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From Under A Rock: The Boondock Saints

September 18, 2015 | Posted by Michael Ornelas
Boondock Saints
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From Under A Rock: The Boondock Saints  


There’s a first time for everything in a person’s life: your first real fight with your best friend. Your first fight resolution with your best friend. Your first time doing something with your best friend after said fight, and how awkward it can be. You know the drill.

You only get one first time, and for some people, it comes later than it does for others. This particular column is about documenting the first viewing of a “classic” movie or TV show (determined at the discretion of my writing partner, Aaron Hubbard and I in alternation). This column is a companion piece to my podcast of the same premise, which you can check out here.

Last week Aaron watched The Usual Suspects for the first time, and he totally dug it. This week he takes Michael out from under the proverbial rock on The Boondock Saints, and the results are quite different…

The Boondock Saints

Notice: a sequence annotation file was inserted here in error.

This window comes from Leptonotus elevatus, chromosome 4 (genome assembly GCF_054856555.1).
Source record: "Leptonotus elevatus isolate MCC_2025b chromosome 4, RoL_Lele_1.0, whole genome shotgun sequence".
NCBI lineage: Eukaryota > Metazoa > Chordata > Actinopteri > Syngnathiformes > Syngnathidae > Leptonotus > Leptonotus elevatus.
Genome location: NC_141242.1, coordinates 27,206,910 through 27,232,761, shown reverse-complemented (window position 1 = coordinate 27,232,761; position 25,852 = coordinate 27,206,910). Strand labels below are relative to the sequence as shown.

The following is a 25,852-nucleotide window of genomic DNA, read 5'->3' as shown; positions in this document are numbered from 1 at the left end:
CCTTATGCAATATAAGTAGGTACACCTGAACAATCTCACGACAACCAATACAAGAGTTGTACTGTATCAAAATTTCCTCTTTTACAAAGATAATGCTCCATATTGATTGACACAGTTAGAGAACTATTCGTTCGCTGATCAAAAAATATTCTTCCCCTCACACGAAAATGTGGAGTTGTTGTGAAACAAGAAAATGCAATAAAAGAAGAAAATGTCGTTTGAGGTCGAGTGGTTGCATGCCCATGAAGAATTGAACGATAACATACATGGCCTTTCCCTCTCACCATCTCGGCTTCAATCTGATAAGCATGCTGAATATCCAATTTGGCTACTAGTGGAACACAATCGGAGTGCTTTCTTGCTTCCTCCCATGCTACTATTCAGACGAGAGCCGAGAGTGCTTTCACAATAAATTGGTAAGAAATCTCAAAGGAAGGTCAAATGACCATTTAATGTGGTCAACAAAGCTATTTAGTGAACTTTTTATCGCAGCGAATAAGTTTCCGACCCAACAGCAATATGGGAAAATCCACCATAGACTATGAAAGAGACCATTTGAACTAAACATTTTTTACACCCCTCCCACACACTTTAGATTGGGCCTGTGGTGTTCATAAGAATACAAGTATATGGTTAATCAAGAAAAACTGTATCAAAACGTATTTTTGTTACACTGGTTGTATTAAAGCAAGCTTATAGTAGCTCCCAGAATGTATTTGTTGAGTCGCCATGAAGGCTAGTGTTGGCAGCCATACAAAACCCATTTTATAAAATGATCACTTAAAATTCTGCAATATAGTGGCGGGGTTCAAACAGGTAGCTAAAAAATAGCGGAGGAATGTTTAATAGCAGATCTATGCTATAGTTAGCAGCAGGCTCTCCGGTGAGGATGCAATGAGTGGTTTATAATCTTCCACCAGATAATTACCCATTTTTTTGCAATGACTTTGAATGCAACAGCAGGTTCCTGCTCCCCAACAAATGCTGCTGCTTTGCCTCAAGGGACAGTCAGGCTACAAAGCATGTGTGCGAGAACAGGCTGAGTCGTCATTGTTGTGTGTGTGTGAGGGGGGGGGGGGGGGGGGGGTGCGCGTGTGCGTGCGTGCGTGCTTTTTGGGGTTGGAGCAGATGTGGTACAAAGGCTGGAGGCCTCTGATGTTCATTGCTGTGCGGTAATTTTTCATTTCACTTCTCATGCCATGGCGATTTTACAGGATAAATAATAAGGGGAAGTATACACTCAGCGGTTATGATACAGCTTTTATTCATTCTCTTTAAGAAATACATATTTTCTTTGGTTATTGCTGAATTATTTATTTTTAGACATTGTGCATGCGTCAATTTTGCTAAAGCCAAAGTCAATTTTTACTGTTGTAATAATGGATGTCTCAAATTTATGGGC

Aaron Hubbard: The Boondock Saints, for me, is the epitome of the terms “guilty pleasure” and “sentimental favorite”. It’s been a part of the family library for over a decade and I rattle off quotes from it whenever I find it appropriate. The MacManus brothers and their vigilante justice on Boston, as well as Agent Smecker’s battle between following the law and acknowledging that the level of organized crime in the universe is more than they can handle. Essentially, it took the ideas of superhero comics like Batman, Daredevil and Watchmen and made a bare bones action film depicting what vigilantes might be like in real life. And it did all of this a good couple of years before even Spider-Man got a legitimate shot in theaters. Connor and Murphy don’t wear masks and they don’t have superpowers; they have an iron will, a dedication to a moral standard, and a lot of bullets. It personally touches on a lot of things for me; in particular, I think me and my brothers see a lot of ourselves in the MacManus twins and in Rocco. We also just find the film to be completely hilarious.